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Posts tagged ‘United States Politics’

Word of the year 2013 are chosen because reasons!

The American Dialect Society has chosen its words of the year for 2013. First the other categories:

  • Most Useful was “because” when used to introduce another word, like in the title of this post.
  • Most Creative was “catfish”, when you misrepresent yourself online in the pursuit of romance.
  • Most Unnecessary was “sharknado”, a tornado full of sharks that came out of a movie.
  • Most Outrageous was “underbutt”, the underside of people’s buttocks, made visible by certain clothings.
  • Most Euphemistic was “least untruthful”, the smallest amount of lying.
  • Most Likely to Succeed was “binge–watch”, which is to television shows what binge–eating is to food.
  • Least Likely to Succeed was “Thanksgivukkah”, having Hanukkah start on (US) Thanksgiving.
  • Most Productive was “–shaming”, a form of public humiliation.

As an aside, I am surprised there were no “economy words” like shutdown, sequester, debt ceiling, etc. If this is due to them being common than I really don’t like the implications of that.

And the Word of the Year? Because… because reasons! Because useful! Because everywhere!

In a companion vote, the ADS sibling organization, the American Name Society, chose Francis (after the pope) as its Name of the Year.

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Another lesson from south of the border

As virtually everyone knows by now, there are significant threats of a government shutdown in the US. The basic guts around it is that the US government will run out of funds for daily operations as no appropriations bill has been passed (as of yet). The reason there is no appropriations bill passed is because the GOP wants to defund the Affordable Care Act, and therefore makes defunding it one of the strings it has attached to get what it wants. And there is also the debt ceiling on the way.

Do I agree that the above is irresponsible, petty, partisan, reckless, and obstructionist? Yes, yes, yes, yes, and yes. But guess what, it is perfectly legal. Article 1, Section 5 of the United States Constitution says (in part) the following:

Each House may determine the Rules of its Proceedings, punish its Members for disorderly Behavior, and, with the Concurrence of two thirds, expel a member.

In other words, filibusters, refusing to fund the government, and so on, are all allowed by the rules the two Houses of the United.

Therefore, this means that another takeaway from the (likely) US Government shutdown and debt ceiling crisis is that the rules of operation should be amended to prevent the above obstructionism and hostage-taking from being allowed to occur.

Link farm August edition

I know I’ve been inactive lately, but that is due to a full–time job that leaves less time for blogging. Still, I will try and keep posting.

In the meantime, here’s a link roundup:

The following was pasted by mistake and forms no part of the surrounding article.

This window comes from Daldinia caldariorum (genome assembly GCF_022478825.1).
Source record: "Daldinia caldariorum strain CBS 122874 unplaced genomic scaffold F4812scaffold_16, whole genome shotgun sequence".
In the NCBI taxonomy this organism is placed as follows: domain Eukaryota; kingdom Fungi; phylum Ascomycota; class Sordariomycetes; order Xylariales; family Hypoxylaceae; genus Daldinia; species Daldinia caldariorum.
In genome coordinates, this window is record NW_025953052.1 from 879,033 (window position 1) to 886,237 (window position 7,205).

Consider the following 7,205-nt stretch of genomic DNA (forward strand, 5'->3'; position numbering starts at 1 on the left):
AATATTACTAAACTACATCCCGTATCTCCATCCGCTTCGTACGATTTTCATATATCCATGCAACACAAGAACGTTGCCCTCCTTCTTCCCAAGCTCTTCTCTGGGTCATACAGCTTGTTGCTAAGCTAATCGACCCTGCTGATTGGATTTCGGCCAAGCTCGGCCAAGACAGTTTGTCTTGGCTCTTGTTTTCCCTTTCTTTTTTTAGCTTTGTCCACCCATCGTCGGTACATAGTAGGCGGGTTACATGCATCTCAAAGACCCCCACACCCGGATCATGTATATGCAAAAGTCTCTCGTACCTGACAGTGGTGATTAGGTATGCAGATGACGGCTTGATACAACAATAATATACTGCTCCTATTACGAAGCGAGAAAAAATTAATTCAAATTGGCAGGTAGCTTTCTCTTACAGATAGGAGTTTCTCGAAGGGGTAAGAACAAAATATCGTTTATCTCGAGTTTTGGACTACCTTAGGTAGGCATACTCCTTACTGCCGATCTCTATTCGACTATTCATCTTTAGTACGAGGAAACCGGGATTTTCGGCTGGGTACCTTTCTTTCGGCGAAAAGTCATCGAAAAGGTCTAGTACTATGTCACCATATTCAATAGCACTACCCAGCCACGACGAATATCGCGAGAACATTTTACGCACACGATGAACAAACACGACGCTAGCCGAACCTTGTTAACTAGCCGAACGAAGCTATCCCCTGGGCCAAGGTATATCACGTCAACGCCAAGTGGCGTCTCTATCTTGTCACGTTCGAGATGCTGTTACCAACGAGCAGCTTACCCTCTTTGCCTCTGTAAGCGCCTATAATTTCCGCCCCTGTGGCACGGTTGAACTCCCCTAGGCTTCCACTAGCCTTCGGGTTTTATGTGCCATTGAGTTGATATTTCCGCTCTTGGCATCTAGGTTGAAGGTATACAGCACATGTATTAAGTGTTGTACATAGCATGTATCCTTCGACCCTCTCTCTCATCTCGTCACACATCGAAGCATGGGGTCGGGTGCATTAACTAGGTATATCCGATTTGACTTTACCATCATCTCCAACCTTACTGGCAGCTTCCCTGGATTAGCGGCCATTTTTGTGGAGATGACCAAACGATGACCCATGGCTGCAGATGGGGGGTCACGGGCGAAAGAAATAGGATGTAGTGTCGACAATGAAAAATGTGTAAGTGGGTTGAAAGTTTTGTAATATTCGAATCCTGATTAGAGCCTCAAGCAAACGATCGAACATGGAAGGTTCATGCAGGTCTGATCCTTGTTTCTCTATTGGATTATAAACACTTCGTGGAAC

• The Texas Attorney General admits to deliberate gerrymandering. At least he’s honest.
  • The US might take steps to reduce the over–incarceration caused by the War on (Some Classes of People Who Use Some) Drugs. This is a good idea. The vast majority of people imprisoned in the US to lengthy prison sentences are for non–violent crimes like drug possession. This is a huge drain on public resources, and a huge dump of corporate welfare for the prison industrial complex. Ending it would help public finances, and prevent many young people from becoming a permanent underclass. Treating drug addiction as a medical problem would also improve public health, while reducing drug use, and ending the War on (Some Classes of People Who Use Some) Drugs would also reduce crime and gun violence in the US.
    • It does not follow from the above that I necessarily endorse the use of drugs. The primary reason tobacco use causes heart disease is because smoking produces carbon monoxide. Smoking marijuana would produce likewise. (There is still excellent evidence that marijuana has medical uses, however).
  • Noah Smith is right. Libertarianism really is just about protecting the liberty of “local bullies.”

Shut up because the views must be the same

A guest blogger at the Volokh Conspiracy is doing a series of posts about treaties and the United States’ Congress’ powers and the ability to enforce them.

Rather than offer my own views on that subject (which is way beyond my expertise, in part because IANAL), I’ll instead draw attention to a curious contradiction among many in the religious right wrong. In concerns the United States’ Constitution’s Supremacy Clause (Article VI, Clause 2), which reads as follows:

This Constitution, and the Laws of the United States which shall be made in pursuance thereof; and all treaties made, or which shall be made, under the authority of the United States, shall be the supreme law of the land; and the judges in every state shall be bound thereby, anything in the constitution or laws of any state to the contrary notwithstanding.